I’m frightened. Very, very frightened. This time of year brings out my worst fears. I dread the words that come out of my wife’s mouth this evening as the winter cold deepens. The words haunt me: “Can you go into the crawl space and check the mouse traps?”

Just writing this sends a shiver down my spine. I try to act manly, deepen my voice and say, “Of course, babe.” But she can hear the fear in me. My kids look at me and feel empathy for my plight but relief that the task is not theirs.

This time of year is generally my favorite. The roaring fire pit and crackling wood, fleece vests, crisp days and dark nights. Fir-scented candles sending a serene aroma throughout the house. Unfortunately, it is also the time when gigantic (regular-sized mice) take up residency in my crawl space. It’s not their fault. No mouse enjoys a polar vortex. Don’t tell the mice this, but I can’t blame them. Our house is one inviting place.

Behind this splintered door is where the real fear begins.

Hearing my wife’s words, I do what any cowardly husband and father would do to protect his family. I put on the Rambo II soundtrack (highly underrated) and get dressed in camouflage. I don war paint like Stallone when he went to free the hostages. I grab the brightest flashlight I can find. I pick up the shovel (there is no way I’m using my hands to pick up a snapped trap). I kiss my wife and kids and tell them goodbye.

Then I enter the darkness.

At first, I feel okay. The light and safety of the basement recreation room still provides a safety net of sorts. But as I venture further into the abyss, the lump in my throat grows, the beat of my heart increases. I am alone and I am scared. The floor is concrete but my courage is not. I turn back and see the faces of my kids who have come down to wish me luck. They are concerned and innocently hopeful that they will see me again. Their hopefulness I cannot share.

I turn the first corner and become covered in darkness and in dust. The low ceiling is filled with drooping insulation, the cave crickets cast their enormous shadows and the heating ducts ping with sounds of expansion as the heat runs through them. The creaking overhead comes from my children’s concerned paces for their father’s quandary. Actually, they’re just getting a snack. I would totally get a snack too if I wasn’t down here, fearing for my life.

The crawl space is divided into three sections. The first section is relatively benign. It leads to what I have lovingly referred to as the “door of death.” Behind this splintered door is where the real fear begins. Beyond that door there is another door which I simply refuse to enter. I mean, hey, if the first door has a scary nickname, do you think I’m going into a door beyond that? Besides, the mice congregate here anyway. Come to think of it, I don’t even know what is behind that second door. I’m not very inquisitive and curious so it’s best to just leave well enough alone.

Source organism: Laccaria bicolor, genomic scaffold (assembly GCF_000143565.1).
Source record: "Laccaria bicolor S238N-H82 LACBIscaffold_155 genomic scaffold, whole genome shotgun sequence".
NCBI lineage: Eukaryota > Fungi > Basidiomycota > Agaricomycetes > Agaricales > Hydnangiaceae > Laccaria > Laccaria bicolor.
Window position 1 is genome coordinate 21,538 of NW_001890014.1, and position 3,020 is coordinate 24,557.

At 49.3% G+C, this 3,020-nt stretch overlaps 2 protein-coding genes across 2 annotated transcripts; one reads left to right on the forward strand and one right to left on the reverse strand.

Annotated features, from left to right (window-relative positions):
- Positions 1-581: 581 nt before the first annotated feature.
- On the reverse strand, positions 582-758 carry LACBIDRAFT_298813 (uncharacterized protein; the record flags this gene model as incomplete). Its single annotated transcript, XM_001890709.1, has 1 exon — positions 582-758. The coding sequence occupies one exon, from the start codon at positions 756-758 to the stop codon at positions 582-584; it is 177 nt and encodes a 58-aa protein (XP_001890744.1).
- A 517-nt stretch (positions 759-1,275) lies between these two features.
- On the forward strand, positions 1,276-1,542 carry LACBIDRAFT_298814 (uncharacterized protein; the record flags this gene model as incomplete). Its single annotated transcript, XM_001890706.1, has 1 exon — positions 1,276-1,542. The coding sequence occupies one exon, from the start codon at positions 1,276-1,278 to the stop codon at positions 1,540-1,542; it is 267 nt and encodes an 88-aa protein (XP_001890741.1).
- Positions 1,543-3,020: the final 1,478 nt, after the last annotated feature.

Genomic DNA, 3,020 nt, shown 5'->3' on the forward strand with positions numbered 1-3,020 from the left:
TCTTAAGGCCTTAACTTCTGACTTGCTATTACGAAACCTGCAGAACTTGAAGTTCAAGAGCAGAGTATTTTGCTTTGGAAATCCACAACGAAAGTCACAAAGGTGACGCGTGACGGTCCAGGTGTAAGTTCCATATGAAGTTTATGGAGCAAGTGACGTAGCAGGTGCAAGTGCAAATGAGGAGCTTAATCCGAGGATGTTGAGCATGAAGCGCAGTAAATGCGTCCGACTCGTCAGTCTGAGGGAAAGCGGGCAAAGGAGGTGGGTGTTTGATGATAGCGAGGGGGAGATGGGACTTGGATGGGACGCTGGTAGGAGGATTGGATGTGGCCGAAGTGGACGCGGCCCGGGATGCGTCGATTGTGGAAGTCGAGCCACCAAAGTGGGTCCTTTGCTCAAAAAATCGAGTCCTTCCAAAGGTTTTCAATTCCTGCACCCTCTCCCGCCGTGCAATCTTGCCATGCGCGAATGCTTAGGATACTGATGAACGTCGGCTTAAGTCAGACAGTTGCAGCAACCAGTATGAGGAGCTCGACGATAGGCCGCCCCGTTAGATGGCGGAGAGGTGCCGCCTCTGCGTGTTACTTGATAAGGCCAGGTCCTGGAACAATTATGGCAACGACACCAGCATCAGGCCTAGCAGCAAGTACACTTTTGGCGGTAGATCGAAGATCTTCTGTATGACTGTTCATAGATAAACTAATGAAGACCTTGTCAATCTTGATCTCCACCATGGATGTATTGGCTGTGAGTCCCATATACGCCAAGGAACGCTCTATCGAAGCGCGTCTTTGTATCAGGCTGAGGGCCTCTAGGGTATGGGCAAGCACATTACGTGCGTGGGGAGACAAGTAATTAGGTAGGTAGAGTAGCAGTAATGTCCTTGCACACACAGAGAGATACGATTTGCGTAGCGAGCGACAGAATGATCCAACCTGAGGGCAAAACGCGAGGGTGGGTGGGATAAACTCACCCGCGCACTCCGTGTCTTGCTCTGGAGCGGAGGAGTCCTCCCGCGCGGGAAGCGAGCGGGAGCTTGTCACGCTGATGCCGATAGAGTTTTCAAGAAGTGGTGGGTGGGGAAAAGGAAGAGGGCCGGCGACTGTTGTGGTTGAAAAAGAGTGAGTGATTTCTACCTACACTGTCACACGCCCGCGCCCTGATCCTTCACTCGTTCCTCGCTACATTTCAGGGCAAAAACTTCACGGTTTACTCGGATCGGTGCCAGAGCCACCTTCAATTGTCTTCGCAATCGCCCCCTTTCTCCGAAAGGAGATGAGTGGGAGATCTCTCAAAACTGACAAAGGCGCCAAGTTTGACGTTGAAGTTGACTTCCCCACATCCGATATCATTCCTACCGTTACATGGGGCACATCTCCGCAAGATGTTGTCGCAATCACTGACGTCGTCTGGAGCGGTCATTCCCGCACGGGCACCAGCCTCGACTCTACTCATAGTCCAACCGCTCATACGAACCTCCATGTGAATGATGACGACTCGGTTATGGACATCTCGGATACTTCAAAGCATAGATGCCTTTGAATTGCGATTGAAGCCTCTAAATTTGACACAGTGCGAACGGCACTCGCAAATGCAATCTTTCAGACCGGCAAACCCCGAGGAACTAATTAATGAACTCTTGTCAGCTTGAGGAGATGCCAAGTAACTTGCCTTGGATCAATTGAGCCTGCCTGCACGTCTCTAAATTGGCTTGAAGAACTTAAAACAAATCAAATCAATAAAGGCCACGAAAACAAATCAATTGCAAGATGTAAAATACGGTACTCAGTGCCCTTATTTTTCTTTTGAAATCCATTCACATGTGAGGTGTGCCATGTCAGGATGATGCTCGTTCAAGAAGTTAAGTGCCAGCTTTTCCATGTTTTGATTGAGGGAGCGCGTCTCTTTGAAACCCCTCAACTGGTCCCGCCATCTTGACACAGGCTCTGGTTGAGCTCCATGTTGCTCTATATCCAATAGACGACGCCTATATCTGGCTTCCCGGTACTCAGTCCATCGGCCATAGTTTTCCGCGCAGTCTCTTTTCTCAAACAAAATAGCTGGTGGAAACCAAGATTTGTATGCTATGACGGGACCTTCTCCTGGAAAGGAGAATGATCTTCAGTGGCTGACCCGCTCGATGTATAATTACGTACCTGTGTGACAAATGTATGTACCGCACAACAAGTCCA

I fearfully prop open the door of death ever so slightly as if doing so will allay the fear racing through my mind. I don’t need to enter at this point to see the first trap. I shine the flashlight on it. No mouse. I let out a sigh of relief, but this is temporary because I now have to enter the door of death to locate and evaluate the other traps.

Whatever it was, it is also probably very angry at my attempted deception/homicide.

Maybe I can just tell my wife I checked all the traps. She would probably believe me. No, no, no! Society is pressuring me into being manly and if I fail this test, what sort of role model would I be for my kids who are too busy eating snacks to even care at this point?

Turning back one last time, I bargain with fate to be a better person if I make it out of this alive. I now find myself beyond the door of death. It’s darker and dustier here. I tell myself I’m not in Kansas anymore. Actually, I never was in Kansas. I’ve never even been to Kansas. I wonder if Kansas crawl spaces have mice.

“Stop it,” I yell to myself. I have a job to do. Would Rambo behave like this!?

I shine the flashlight on three other traps placed strategically beyond the door of death. Nothing! No mice! There is however one more trap to check. This is the money trap, the trap that always seems to have something in it. I look towards it. No mouse! Something is odd though, out of place if you will. The bait has been eaten. Kneeling there, my imagination takes me to a very dark place. Something ate the peanut butter and lived to tell about it. Whatever it was, it is also probably very angry at my attempted deception/homicide. It could be watching me at this very moment, with several of its friends, plotting their revenge.

In full panic mode, I crawl as fast as I can, still trying to act stoic despite the fact that I am cold and alone. But the fear is strong in me and I race out of there like a 7th grader on the last day of school. I bust through the door of death, hitting my head but rapidly reaching the safety of the rec room carpet. I lie there on my back, tears streaming down the faded war paint on my face. Anxiety recedes into relief and I revel in the harrowing tale of survival I just experienced. I made it.

One day, I will share this with my grandkids.

Opening my eyes a few moments later, I see my wife and kids hovering over me. I have a bump on my head. My wife smiles and says, “Good work. You should check them again tomorrow.”

“Of course, babe.”